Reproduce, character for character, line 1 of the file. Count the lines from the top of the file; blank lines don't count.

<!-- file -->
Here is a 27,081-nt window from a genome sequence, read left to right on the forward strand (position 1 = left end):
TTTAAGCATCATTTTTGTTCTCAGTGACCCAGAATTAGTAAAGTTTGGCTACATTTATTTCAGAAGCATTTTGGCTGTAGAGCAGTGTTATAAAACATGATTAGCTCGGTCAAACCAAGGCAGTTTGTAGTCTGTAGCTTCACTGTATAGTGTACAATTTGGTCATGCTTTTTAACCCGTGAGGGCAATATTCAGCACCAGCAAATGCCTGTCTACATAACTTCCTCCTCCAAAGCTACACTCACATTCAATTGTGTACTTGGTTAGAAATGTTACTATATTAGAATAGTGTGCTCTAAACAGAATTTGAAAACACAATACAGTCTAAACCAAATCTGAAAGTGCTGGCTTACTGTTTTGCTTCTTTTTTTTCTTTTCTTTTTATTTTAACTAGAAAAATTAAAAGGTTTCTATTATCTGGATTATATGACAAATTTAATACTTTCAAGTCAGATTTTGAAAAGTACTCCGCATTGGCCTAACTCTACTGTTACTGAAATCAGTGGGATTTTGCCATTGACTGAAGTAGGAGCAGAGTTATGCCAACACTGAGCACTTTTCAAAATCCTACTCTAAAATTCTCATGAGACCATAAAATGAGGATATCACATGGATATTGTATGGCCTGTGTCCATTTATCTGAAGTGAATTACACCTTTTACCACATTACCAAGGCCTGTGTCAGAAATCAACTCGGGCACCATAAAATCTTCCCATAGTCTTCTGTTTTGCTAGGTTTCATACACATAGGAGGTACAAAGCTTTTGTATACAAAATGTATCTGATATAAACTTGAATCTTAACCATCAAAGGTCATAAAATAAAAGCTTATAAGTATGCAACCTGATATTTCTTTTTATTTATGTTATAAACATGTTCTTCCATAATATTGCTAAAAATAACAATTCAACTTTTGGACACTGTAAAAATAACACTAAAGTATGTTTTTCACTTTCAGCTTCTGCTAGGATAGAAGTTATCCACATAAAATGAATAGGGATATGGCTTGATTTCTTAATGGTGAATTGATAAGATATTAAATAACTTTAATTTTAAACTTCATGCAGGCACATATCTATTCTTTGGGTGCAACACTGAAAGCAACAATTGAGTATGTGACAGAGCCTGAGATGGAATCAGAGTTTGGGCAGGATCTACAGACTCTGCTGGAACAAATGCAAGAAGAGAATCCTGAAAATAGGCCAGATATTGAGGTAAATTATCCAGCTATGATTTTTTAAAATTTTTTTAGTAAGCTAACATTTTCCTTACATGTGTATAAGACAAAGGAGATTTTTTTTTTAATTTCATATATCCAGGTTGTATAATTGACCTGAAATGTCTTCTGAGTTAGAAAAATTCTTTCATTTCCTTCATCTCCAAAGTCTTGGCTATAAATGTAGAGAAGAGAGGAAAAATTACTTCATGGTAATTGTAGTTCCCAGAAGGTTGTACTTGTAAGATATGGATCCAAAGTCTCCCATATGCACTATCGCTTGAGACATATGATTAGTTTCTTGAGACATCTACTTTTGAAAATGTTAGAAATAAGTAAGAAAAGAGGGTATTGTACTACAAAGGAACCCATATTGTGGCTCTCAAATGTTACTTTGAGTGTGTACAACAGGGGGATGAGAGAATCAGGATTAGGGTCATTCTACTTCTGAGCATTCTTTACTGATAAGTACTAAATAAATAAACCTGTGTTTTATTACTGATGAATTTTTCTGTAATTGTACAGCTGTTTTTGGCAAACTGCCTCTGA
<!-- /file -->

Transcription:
Here is a 27,081-nt window from a genome sequence, read left to right on the forward strand (position 1 = left end):